The Red Sea and the Horn of Africa have seen an explosion of military base construction in the last decade, and the pace has only accelerated since 2015. The installations range from official bases to shifting special operations outposts and are used by nearly every major power, including the U.S., China, Japan, France, the U.K., Italy, Saudi Arabia, Turkey, and the U.A.E. In a 2017 report, AFRICOM stated, “Just as the U.S. pursues strategic interests in Africa, international competitors, including China and Russia, are doing the same. We continue to see international competitors engage with African partners in a manner contrary to the international norms of transparency.” The nexus of that competition is along the eastern coast of Africa, where East African states have taken advantage of their strategic location to extract economic investment and support from major powers. Djibouti has been the biggest benefactor, hosting over half a dozen bases and collecting an estimated $300 million a year in rental agreements. In December 2017, Turkey signed an agreement to operate a naval base in Suakin, Sudan. The bases have not been without their critics: the State Department has repeatedly highlighted the dire human rights record of Djiboutian President Ismail Omar Guelleh.
There are three primary, overlapping reasons for the intense military build-up in the area. First and foremost, the Red Sea and the Gulf of Aden serve as major commercial shipping lanes between Europe, the Middle East, and Africa. The Bab-el-Mandeb Strait, running between Djibouti and Yemen, links the Red Sea and the Gulf of Aden; more than half of China’s oil imports are carried through this 25-mile-wide strait. The coastal military bases allow for improved anti-piracy campaigns and the protection of shipping in international waters. More recently, the Houthis have threatened to cut off shipping in the strait should the Saudi-led coalition not relent in its fighting in Yemen.
The second impetus for the military bases is power projection. Having overseas bases is generally seen as a symbol of military power. China and Japan, for example, have both used Djibouti’s willingness to accommodate military bases as an opportunity to establish a military presence outside of East Asia. Moreover, East Africa offers strategic access to the Middle East for broader combat operations. The United States has used its Djibouti-based facilities for drone strikes in Yemen and Somalia. Meanwhile, the Saudi-led coalition fighting the Houthis in Yemen has operated extensively out of Eritrea and Somaliland.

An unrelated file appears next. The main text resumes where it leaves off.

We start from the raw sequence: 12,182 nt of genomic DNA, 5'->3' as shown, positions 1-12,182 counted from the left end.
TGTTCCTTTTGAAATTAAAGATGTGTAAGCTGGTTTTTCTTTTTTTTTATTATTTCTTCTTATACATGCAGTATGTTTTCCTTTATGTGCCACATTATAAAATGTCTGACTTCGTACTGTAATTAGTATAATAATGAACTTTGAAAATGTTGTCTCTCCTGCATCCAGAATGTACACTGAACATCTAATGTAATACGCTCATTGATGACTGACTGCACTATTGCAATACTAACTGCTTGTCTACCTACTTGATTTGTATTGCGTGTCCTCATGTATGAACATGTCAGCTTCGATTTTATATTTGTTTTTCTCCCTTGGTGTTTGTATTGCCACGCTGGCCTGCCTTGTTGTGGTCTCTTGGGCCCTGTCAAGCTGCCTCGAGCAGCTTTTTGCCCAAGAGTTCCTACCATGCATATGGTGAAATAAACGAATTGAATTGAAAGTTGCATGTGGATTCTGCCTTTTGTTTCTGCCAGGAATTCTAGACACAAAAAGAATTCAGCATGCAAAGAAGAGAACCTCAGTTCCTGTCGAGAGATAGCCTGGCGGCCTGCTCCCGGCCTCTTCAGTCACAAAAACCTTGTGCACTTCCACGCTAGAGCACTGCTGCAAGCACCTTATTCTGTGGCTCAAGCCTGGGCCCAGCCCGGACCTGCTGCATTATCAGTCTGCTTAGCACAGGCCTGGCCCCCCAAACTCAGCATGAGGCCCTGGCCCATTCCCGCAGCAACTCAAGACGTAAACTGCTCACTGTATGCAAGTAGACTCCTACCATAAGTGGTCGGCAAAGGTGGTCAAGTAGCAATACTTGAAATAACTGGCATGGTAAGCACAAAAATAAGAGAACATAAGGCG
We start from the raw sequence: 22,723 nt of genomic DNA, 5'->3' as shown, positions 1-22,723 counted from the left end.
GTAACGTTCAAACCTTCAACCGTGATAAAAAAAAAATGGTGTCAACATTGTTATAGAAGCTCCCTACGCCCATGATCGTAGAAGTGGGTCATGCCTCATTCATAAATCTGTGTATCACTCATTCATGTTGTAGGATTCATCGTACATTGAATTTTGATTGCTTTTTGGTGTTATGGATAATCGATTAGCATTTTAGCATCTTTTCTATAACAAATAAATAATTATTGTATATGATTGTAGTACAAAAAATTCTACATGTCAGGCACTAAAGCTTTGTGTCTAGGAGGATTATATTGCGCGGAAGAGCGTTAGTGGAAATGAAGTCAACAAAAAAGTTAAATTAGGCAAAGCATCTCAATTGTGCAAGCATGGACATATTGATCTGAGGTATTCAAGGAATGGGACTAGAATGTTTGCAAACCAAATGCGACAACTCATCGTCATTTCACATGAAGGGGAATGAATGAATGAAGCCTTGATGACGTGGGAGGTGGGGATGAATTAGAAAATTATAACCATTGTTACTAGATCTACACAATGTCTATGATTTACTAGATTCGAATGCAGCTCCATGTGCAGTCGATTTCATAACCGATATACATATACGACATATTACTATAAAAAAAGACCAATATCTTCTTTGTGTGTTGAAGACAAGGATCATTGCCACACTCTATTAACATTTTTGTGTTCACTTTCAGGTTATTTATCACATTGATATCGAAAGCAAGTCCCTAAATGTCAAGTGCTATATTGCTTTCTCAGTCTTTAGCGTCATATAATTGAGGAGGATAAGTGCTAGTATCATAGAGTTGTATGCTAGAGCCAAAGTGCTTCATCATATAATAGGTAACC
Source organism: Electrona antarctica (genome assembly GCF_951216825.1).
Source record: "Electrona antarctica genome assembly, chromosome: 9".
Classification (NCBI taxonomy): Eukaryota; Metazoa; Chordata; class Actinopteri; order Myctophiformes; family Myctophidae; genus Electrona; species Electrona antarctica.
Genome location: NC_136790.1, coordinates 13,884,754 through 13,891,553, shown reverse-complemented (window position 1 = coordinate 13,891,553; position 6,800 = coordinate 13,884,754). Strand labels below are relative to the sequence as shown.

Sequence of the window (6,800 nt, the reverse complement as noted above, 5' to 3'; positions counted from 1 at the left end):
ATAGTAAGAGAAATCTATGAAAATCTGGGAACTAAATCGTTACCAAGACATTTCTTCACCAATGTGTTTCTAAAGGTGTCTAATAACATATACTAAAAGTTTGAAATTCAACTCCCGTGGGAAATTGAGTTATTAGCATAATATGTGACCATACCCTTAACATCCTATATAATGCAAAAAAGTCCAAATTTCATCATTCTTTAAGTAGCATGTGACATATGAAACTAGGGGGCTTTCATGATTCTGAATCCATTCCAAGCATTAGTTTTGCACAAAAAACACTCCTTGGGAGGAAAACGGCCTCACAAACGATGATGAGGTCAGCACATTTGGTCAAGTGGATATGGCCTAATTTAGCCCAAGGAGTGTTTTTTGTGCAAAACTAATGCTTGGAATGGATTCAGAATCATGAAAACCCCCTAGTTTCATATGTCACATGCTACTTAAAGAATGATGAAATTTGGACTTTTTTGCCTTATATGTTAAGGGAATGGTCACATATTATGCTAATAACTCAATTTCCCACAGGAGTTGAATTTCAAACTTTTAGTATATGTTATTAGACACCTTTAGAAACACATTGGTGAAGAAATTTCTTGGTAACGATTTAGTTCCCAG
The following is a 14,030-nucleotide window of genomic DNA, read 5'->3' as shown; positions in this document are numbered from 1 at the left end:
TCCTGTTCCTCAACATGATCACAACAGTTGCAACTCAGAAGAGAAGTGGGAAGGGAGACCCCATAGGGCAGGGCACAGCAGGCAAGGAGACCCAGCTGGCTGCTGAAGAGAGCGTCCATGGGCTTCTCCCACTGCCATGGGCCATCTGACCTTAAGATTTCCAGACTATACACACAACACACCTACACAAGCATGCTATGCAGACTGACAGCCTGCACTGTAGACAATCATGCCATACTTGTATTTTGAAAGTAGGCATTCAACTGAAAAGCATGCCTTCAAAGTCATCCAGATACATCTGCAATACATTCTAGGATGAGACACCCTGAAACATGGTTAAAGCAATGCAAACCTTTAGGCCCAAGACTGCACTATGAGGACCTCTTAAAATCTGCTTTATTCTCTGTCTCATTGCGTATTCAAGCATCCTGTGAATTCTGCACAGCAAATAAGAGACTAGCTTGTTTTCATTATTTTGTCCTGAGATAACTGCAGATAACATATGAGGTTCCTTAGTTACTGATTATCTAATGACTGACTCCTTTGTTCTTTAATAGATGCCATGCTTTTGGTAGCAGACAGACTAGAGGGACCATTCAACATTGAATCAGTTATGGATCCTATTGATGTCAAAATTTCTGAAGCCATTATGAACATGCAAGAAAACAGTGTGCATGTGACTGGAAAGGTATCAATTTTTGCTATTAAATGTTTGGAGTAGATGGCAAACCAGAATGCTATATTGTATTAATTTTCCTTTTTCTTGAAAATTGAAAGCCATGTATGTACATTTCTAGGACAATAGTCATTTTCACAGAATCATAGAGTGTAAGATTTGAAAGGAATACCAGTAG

Finally, Middle East regional rivalries are at play in the desire to establish bases along the Horn of Africa, with Saudi Arabia and the U.A.E. looking to blunt Iranian influence in the region. In 2017, Iranian Army Chief of Staff Mohammad Bagheri was quoted as saying, “We need distant bases, and it may become possible one day to have bases on the shores of Yemen or Syria, or bases on islands or floating [bases].” With the Iranians already having a growing influence in Yemen through the Houthis, denying the country footholds elsewhere is a high priority for the Gulf States. Thus, by shoring up alliances with the countries of East Africa, the Gulf states hope to prevent a two-front Iranian military presence on both the Persian Gulf and the Red Sea. An example of this dynamic at work was in 2015 when the U.A.E. supplanted Iran as the resident military presence in Eritrea. To that end, both blocs are using the carrots of economic incentives and military aid to garner diplomatic support from East African countries.
The high-value placed on the Red Sea corridor has resulted in a dangerous level of militarization of several powers within a small geographic area. Just as in the South China Sea, a greater military footprint increases the chance for miscommunication or conflagration. If anything, matters on the ground are poised to become even more tense as Iran, Russia, and Egypt seek to add their presence to the fray. While so far no major incidents have occurred, the former strategic backwater is now a key barometer for power in the Middle East. In the meantime, East African countries are looking for an easy pay day.